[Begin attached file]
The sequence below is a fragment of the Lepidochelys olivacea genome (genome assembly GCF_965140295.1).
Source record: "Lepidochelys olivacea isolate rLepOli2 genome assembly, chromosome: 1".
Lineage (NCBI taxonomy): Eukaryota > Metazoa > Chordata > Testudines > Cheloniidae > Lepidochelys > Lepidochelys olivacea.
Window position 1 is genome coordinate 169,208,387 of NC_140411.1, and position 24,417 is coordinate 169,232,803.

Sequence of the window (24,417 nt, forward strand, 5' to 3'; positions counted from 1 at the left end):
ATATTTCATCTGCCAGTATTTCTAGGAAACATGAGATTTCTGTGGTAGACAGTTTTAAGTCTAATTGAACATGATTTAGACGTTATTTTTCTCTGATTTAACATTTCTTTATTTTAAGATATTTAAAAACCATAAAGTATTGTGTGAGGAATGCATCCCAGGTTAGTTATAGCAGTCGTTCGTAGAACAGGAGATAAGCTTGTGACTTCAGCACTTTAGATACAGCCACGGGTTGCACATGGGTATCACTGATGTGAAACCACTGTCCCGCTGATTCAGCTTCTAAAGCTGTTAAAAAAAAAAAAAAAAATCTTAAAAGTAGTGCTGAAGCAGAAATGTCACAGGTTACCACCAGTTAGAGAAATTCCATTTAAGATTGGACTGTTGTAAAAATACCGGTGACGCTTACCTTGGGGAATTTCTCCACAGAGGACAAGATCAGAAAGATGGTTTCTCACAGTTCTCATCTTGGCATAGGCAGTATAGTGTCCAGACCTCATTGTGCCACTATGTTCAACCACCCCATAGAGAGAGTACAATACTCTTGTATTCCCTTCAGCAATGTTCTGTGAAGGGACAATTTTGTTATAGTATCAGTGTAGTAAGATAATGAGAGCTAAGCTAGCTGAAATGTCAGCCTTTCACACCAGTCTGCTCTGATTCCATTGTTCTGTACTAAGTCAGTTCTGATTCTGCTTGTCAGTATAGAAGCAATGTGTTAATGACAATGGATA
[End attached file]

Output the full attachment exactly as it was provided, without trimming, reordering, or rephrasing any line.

The sequence below is a fragment of the Lepidochelys olivacea genome (genome assembly GCF_965140295.1).
Source record: "Lepidochelys olivacea isolate rLepOli2 genome assembly, chromosome: 1".
Lineage (NCBI taxonomy): Eukaryota > Metazoa > Chordata > Testudines > Cheloniidae > Lepidochelys > Lepidochelys olivacea.
Window position 1 is genome coordinate 169,208,387 of NC_140411.1, and position 24,417 is coordinate 169,232,803.

Sequence of the window (24,417 nt, forward strand, 5' to 3'; positions counted from 1 at the left end):
ATATTTCATCTGCCAGTATTTCTAGGAAACATGAGATTTCTGTGGTAGACAGTTTTAAGTCTAATTGAACATGATTTAGACGTTATTTTTCTCTGATTTAACATTTCTTTATTTTAAGATATTTAAAAACCATAAAGTATTGTGTGAGGAATGCATCCCAGGTTAGTTATAGCAGTCGTTCGTAGAACAGGAGATAAGCTTGTGACTTCAGCACTTTAGATACAGCCACGGGTTGCACATGGGTATCACTGATGTGAAACCACTGTCCCGCTGATTCAGCTTCTAAAGCTGTTAAAAAAAAAAAAAAAAATCTTAAAAGTAGTGCTGAAGCAGAAATGTCACAGGTTACCACCAGTTAGAGAAATTCCATTTAAGATTGGACTGTTGTAAAAATACCGGTGACGCTTACCTTGGGGAATTTCTCCACAGAGGACAAGATCAGAAAGATGGTTTCTCACAGTTCTCATCTTGGCATAGGCAGTATAGTGTCCAGACCTCATTGTGCCACTATGTTCAACCACCCCATAGAGAGAGTACAATACTCTTGTATTCCCTTCAGCAATGTTCTGTGAAGGGACAATTTTGTTATAGTATCAGTGTAGTAAGATAATGAGAGCTAAGCTAGCTGAAATGTCAGCCTTTCACACCAGTCTGCTCTGATTCCATTGTTCTGTACTAAGTCAGTTCTGATTCTGCTTGTCAGTATAGAAGCAATGTGTTAATGACAATGGATA